I congratulated her for remembering the service of those who sacrificed their lives, or their well being, in our nation's wars.
"It's all I did do," she said. "At least you put out the flag."
And that had been all I had done.
I should at least have prepared a post on Memorial Day for this blog. So here, on Veterans Day, is what I should have said then.
I've written many times about how my Royal Enfield motorcycle represents to me the motorcycle I'd wanted as a kid, in 1955. My childhood preoccupation with motor vehicles is the foundation for this blog.
|Clarence "Lefty" Blasco, U.S. Army,|
Ninth Infantry Division, World War II.
All I knew of that war was what I read in comic books — my father never mentioned it.
If you asked him then about the war, my dad's usual response would be "hmmm." Followed by silence. But he had a Purple Heart in a desk drawer.
His silence didn't encourage me to want to be a soldier. I avoided military service, stretching a school deferment to stay out of Vietnam.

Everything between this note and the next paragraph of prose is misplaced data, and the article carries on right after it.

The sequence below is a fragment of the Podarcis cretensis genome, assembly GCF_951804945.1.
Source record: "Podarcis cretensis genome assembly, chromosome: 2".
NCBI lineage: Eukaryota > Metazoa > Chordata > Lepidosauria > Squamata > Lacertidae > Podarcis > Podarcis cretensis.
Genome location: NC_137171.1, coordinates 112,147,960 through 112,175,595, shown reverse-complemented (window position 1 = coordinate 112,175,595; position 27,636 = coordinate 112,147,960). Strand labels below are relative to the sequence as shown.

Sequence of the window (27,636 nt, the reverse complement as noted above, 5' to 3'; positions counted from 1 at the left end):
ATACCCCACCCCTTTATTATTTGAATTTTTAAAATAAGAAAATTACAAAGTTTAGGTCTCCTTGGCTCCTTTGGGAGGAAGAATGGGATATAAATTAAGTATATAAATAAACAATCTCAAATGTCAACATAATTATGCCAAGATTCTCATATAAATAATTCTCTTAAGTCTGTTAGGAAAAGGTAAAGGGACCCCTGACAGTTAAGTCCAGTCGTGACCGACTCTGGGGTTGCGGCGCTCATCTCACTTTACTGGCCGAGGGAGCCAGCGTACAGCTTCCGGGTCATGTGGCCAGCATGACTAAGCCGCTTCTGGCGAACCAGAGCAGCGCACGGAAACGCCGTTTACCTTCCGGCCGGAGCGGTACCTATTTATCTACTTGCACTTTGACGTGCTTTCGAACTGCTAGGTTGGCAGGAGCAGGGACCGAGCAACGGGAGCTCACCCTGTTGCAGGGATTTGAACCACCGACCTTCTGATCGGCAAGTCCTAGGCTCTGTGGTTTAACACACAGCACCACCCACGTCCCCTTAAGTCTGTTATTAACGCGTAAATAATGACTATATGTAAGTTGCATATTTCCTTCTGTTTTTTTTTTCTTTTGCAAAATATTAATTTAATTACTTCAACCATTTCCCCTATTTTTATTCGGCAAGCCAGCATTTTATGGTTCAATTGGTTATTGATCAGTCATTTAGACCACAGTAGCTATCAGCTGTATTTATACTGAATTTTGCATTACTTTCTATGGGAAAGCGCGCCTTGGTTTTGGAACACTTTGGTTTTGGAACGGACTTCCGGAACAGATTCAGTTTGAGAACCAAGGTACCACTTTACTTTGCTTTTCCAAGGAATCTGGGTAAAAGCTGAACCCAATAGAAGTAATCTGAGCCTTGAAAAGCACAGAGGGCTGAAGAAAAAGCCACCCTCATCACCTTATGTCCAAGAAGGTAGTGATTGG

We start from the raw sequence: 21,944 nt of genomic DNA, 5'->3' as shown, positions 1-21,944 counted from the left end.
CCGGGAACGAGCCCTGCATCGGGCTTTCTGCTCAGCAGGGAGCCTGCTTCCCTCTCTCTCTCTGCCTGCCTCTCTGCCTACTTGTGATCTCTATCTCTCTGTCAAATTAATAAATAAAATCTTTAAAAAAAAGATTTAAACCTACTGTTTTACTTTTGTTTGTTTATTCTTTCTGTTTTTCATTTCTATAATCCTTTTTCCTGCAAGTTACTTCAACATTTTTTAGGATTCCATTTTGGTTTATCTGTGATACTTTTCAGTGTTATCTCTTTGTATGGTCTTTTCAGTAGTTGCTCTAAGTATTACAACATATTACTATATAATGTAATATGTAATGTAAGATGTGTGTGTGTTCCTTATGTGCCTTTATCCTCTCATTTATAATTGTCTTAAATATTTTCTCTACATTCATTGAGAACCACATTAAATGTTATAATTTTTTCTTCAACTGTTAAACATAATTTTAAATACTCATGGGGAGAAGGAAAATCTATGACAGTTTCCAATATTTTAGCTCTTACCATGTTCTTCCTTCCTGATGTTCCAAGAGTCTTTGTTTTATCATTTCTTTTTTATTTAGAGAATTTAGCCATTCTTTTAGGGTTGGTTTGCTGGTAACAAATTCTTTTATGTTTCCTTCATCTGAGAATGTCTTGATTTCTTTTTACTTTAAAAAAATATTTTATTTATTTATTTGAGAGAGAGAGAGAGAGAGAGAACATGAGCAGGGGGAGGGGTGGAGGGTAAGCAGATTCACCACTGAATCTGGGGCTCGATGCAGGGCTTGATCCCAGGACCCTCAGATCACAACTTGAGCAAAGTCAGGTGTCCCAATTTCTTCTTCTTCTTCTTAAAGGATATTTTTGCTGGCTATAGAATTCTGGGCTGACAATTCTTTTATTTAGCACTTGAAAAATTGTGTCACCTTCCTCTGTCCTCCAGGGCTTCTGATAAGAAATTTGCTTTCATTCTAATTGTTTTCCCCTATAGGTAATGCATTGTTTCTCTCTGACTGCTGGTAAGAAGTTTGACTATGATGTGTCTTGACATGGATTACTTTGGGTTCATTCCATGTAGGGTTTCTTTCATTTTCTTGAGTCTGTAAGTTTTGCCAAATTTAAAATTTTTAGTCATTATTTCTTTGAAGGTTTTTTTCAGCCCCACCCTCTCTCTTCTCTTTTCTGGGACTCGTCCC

My kid brother, on the other hand, volunteered for the Army. When my dad found out about that, he was angry. My brother would serve his enlistment honorably and, in that day, without much thanks.
When my dad passed away, my brother sent me dad's medals, carelessly mixing in his own in the batch.
"Never mind," he replied, when I offered to return them. He wasn't a comic book soldier, either.
Dad never joined a veteran's group. He would not have wanted a military salute at his funeral.
But that is not to say that he wasn't proud of his outfit. He wasn't joking when, once, he suggested that vets his age, given rifles, could still get the job done.
Laugh if you want, but if you'd heard his tone of voice, you would not have doubted that they would have tried.
So here's to them all, living and dead, with gratitude and admiration.